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Television

Ordinary people

2 February 2013

9:00 AM

2 February 2013

9:00 AM

There was little reason to be curious about David or Jackie Siegel at the beginning of Queen of Versailles (Monday, BBC4): he is the King of Timeshare and she is his Beauty Queen; they are building a palace in Florida, and modelling it on Versailles; it will be the biggest private home in America, when it is finished, and the Siegels will squeeze into it with their colossal fortune, their fleet of staff, their eight children and their bouquet of powder-puff dogs. ‘My husband deserves this house,’ says Jackie. ‘It’ll be like a lifetime achievement.’ There didn’t seem a whole lot more to find out.

But then, after 30 minutes of screen time, came the crash: September 2008. Siegel’s fortune dissolved, credit became debt, income was slashed and employees were sent home. ‘Versailles’ — the incomplete fantasy — was put on hold.

Lauren Greenfield’s camera, however, was permitted to keep rolling and the Siegels’ losses became the film’s rather slippery gains: slings and arrows, swings and roundabouts, tragedy, comedy, pomp and absurdity, the mighty and the ridiculous, the awkward and (if you’ll pardon my bug-eyed voyeurism) the awfully compelling.

The family remained in a 26,000 sq.ft temporary home. Staff were fewer and chaos lapped at the threshold. Standards began to slip: dog shit lay uncollected on the carpets and the lizard died of starvation. Jackie — a natural homemaker and a warm-hearted person, with or without the gazillion dollars — was distressed, and confronted her children: ‘You guys killed him!’


‘I apologise for being a horrible person,’ responded one child.

‘I didn’t know we had a lizard,’ said another.

Siegel sat on his sofa, crotchety and rumpled — he looked as empty and purposeless as a dropped sock. He was angry with his family (‘When they shut off the lights, you’ll all appreciate electricity!’) and obsessed with recovering his wealth. ‘I’m on a quest,’ he said grimly. He dreamed of a yacht, and of living alone. ‘Just you and me,’ he promised one of the dogs, ‘in that big house.’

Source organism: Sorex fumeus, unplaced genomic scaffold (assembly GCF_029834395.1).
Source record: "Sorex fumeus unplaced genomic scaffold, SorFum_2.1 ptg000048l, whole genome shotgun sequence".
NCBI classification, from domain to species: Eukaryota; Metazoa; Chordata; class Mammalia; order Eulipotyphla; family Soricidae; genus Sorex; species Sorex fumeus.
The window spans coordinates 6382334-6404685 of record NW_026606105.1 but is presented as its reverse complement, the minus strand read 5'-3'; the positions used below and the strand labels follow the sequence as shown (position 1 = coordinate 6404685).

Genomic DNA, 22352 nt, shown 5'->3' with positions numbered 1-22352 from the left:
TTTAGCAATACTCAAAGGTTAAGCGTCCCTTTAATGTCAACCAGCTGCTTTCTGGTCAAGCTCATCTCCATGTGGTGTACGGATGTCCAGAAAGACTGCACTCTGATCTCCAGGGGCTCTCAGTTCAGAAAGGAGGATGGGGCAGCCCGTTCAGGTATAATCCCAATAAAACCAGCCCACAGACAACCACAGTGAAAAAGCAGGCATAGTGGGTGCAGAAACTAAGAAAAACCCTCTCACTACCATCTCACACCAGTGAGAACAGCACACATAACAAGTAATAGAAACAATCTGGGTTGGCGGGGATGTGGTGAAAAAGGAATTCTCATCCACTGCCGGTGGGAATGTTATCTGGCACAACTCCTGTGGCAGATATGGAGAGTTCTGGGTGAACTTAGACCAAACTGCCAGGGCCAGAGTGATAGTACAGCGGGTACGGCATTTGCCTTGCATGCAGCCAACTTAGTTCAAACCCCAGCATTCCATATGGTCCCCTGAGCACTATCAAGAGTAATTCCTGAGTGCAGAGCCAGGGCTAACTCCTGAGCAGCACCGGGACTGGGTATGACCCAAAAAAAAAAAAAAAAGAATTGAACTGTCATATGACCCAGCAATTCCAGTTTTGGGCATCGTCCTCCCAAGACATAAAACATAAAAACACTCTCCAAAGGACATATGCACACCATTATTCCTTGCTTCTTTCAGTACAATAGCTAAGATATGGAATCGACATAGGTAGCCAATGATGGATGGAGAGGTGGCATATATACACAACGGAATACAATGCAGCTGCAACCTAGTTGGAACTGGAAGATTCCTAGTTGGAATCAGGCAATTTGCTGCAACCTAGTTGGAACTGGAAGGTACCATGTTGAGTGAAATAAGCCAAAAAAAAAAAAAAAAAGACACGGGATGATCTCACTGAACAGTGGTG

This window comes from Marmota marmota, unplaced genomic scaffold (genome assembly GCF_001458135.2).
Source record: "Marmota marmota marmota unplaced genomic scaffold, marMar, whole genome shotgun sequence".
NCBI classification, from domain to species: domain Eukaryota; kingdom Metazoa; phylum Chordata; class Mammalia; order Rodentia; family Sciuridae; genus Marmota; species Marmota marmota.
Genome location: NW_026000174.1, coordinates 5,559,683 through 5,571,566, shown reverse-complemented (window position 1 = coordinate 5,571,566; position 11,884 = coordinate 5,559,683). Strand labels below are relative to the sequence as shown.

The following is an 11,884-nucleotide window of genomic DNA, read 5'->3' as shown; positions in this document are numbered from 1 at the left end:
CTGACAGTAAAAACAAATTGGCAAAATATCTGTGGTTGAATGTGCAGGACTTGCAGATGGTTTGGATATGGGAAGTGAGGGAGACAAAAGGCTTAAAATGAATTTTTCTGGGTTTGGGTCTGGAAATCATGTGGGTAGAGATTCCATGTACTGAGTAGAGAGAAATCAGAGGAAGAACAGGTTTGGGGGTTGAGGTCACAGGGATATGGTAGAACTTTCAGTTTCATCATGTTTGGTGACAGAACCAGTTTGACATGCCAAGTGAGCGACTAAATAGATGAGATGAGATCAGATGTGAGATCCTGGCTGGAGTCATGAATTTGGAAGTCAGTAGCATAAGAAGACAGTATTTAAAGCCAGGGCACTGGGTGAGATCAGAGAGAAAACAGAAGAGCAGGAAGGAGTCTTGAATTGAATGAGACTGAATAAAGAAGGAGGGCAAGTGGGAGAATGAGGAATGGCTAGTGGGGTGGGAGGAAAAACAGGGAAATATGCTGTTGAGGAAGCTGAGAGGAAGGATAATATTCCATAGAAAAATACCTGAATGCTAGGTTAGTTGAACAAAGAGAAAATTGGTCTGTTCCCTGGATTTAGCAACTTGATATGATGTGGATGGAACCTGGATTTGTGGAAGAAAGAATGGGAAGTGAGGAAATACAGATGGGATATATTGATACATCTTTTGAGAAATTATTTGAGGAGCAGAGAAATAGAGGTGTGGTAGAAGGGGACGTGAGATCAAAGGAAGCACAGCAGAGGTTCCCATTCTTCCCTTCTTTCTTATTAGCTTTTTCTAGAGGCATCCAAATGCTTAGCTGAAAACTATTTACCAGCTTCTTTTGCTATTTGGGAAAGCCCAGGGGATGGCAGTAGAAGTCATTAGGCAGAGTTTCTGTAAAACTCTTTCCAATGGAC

If Queen of Versailles had been fiction we would not have believed it, but documentaries can tell incredible truths without calling for heroes or villains. The Siegels are as human as the rest of us, and while their circumstances were peculiar their behaviour — footling about at home in their dressing-gowns — was ordinary. Our access to that ordinariness was total; that unguardedness — their openness — was their saving grace: the more we saw in close-up, the less able we were to judge. The film captured a portrait of the particular — those two people, at that time and in that place — but it contained a reflection of everyone.

Some people will consider an hour alone with Jonathan Meades, in Essex or anywhere else, to be a chore, but not me: I fell for The Joy of Essex (Tuesday, BBC4). I enjoyed being lectured, I clucked fondly over Essex without her make-up, I delighted in her curious, expressive and intimate history and I admired the fact that Meades did not consult one single other human being from the programme’s start to its finish. (It is quite unusual to find a television programme, let alone a whole county, so unpopulated.)

Frustrated individuals, tired of London and tired of English society, have long been taking themselves off to Essex in order to cultivate their own utopias in their own backyards. Social experimentation, artistic experimentalism, mindful retreat and spiritual regeneration (with or without physical deprivation) have all been sown and nurtured in Essex; young, clean modernism was accommodated in the privacy of Essex; chuntering religious types have wrung their hands and rung their bells in Essex; and model villages have been built, populated and abandoned on Essex’s sandy shores. Meades, who likes nothing better than to be the only oddball in the frame, reminded us that we are all a bunch of muddling, curious oddballs and that the ingenious fakery of a modern reality TV series — The Only Way Is Essex — represents a poor substitute for the authentic pottiness of the camping grounds, coteries and communes of Essex’s past.

Doing his best to look and sound dour, Meades crackled with the gleeful fury that is his trademark. He relished every queer sort, rum do or meddlesome nuisance that turned up in the narrative, and he hurried us from place to place at a brisk, incautious trot. (He did, happily, take time to poke his stick down any nearby holes: ‘accessibility means nothing more than being understandable to morons’; Cheshire is ‘another county besmirched by footballers’, etc.) Essex looked beautiful — a crisp, clean photography distinguished the whole programme — and music, used with a rare and careful sympathy, was allowed to speak its own part. (The one stumbling block was that ‘radio DJ’ voiceover: pointless and annoying.)

I decided not to be snitty this week — it’s an experiment — and so I am not going to review Professor Brian Cox’s new film, It’s a Wonderful Life. Oh, sorry: I meant Wonders of Life (Sunday, BBC2). Oops — there I go again.


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